Newspaper article The Christian Science Monitor

Workers' Share of America's Pie Is Shrinking

Newspaper article The Christian Science Monitor

Workers' Share of America's Pie Is Shrinking

Article excerpt

For every dollar of goods and services produced in the US in 2009, American workers saw only about 55 cents. Globalization and a lack of support for unions in Washington are contributing factors.

American labor isn't getting its full share of the nation's output.

Indeed, its share is at a "record low," says Charles McMillion, chief economist at MBG Information Services, a Washington consulting firm. "Labor has no leverage." So wages have been "depressed, stagnant, or falling" for some 30 years.

Much of that lost compensation went to business and its owners. Last year, for example, businesses raised workers' hourly pay a little (2.2 percent) but cut their hours a lot (5.1 percent). The result? The remaining workforce became considerably more productive, creating more goods and services per hour worked.

Ideally, business and labor would share about equally in productivity gains. Over the past three decades, though, business has reaped the bigger share. For every dollar of goods and services the United States produced in 1974, all employees reaped about 59 cents. Last year, their share had fallen to 55 cents. In a $14 trillion economy, that amounts to hundreds of billions of dollars in lost wages every year.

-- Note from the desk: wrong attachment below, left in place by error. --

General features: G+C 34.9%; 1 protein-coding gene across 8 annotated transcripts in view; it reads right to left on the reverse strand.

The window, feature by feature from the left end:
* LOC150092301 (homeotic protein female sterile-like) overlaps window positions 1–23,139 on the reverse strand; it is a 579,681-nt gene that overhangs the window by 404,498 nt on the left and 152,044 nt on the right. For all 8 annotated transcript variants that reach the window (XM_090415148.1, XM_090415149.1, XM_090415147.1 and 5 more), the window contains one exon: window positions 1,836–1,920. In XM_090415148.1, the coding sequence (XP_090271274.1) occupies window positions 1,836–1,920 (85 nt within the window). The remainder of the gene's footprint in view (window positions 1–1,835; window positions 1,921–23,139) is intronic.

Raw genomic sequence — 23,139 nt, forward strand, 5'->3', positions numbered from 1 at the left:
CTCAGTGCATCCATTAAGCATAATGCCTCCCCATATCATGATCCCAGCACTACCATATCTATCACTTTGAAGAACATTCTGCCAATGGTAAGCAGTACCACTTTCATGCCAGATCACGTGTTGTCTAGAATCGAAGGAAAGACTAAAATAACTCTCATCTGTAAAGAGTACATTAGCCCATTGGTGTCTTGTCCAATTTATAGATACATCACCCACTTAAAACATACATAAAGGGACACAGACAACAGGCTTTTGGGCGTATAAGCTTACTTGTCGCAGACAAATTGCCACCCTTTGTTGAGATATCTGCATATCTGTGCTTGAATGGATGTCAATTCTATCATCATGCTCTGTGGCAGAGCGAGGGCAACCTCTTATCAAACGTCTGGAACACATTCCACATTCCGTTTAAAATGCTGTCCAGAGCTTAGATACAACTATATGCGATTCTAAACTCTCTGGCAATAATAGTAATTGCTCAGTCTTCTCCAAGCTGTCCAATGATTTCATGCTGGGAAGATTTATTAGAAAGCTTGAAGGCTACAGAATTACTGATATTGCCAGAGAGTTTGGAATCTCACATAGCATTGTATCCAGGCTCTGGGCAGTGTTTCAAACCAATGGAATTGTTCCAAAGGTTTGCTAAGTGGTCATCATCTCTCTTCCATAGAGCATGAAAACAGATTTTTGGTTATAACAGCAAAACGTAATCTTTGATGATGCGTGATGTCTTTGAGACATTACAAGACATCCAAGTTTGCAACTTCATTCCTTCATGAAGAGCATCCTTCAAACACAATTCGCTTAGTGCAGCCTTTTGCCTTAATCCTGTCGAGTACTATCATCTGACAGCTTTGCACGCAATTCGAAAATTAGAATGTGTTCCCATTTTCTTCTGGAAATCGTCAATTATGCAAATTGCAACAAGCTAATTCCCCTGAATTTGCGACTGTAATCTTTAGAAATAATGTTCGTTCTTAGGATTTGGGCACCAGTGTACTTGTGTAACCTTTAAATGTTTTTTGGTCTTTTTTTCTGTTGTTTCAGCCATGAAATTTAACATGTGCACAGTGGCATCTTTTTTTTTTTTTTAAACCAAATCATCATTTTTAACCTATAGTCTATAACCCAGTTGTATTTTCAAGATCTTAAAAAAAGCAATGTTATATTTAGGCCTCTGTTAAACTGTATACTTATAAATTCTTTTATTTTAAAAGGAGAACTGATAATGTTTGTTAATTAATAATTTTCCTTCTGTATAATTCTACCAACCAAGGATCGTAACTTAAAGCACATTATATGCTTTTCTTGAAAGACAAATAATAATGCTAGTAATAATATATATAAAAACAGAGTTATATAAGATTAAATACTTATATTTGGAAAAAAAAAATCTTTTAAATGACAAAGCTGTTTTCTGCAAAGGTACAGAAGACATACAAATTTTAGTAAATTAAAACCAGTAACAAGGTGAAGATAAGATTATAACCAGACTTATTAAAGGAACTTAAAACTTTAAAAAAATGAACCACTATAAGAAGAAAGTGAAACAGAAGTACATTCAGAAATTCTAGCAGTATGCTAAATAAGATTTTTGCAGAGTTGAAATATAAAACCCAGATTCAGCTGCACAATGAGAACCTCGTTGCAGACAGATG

One reason for that grim slide is the globalization of the American economy. Mr. McMillion estimates 1 billion people in the world are unemployed or grossly underemployed and thus willing to work for tiny wages in comparison with those paid to most Americans.

Another reason is the perpetual war against trade unions by much of business and many antiunion politicians of both parties. For example, Republicans on the House Committee on Education and Labor routinely dispatch an e-mail to the press attacking the Employee Free Choice Act (EFCA) or some White House appointment, such as a nominee to the National Labor Relations Board. …

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